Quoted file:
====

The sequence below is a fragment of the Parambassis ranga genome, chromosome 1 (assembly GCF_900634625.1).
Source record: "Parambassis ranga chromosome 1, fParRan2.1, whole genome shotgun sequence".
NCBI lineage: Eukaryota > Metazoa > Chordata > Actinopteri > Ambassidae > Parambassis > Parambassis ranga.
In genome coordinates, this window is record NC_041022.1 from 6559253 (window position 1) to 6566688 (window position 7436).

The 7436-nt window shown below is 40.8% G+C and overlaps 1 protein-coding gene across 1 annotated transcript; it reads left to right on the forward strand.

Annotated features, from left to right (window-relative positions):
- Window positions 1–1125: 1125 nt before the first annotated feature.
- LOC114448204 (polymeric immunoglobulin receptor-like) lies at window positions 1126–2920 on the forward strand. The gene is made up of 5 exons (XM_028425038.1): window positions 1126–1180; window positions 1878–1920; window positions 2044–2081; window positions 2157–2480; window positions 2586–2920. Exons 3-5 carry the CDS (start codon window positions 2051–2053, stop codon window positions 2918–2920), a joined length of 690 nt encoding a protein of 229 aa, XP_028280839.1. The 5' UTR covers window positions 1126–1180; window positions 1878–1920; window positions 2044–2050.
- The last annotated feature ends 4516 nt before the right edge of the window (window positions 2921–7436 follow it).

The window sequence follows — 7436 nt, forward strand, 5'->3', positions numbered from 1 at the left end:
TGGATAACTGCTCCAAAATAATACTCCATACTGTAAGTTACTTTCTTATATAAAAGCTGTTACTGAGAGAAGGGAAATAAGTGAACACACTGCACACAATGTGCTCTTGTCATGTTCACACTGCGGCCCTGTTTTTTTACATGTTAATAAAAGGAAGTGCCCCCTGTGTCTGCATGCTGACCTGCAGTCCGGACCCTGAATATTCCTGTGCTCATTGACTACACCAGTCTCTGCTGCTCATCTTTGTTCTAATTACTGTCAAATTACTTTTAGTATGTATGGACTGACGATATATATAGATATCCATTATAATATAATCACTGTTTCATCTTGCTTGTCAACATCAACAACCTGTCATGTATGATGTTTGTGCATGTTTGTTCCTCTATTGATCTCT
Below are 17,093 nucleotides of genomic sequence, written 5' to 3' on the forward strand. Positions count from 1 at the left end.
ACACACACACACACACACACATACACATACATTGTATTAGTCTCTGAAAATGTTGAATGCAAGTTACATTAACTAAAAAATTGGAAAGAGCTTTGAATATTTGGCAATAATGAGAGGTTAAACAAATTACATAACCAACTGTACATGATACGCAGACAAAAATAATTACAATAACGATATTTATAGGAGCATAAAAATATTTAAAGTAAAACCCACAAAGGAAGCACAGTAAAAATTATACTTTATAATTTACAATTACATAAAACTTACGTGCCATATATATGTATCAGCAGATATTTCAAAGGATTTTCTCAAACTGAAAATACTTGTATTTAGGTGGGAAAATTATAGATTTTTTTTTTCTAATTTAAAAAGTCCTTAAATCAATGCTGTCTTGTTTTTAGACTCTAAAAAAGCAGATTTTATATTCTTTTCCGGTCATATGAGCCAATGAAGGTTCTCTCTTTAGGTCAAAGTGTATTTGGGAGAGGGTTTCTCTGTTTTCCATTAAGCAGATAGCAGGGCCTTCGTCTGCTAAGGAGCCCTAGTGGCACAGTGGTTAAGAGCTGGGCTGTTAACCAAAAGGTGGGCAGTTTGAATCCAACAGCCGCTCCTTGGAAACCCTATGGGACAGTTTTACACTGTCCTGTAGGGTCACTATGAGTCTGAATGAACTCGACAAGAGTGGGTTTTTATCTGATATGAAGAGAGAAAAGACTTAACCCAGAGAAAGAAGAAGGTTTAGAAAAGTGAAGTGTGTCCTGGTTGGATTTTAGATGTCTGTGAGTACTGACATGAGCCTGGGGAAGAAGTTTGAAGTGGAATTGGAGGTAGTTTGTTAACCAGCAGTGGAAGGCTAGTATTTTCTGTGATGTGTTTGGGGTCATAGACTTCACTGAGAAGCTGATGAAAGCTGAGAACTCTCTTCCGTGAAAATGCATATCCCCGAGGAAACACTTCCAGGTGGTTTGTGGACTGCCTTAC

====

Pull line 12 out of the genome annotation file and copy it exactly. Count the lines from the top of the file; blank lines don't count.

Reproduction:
Below are 17,093 nucleotides of genomic sequence, written 5' to 3' on the forward strand. Positions count from 1 at the left end.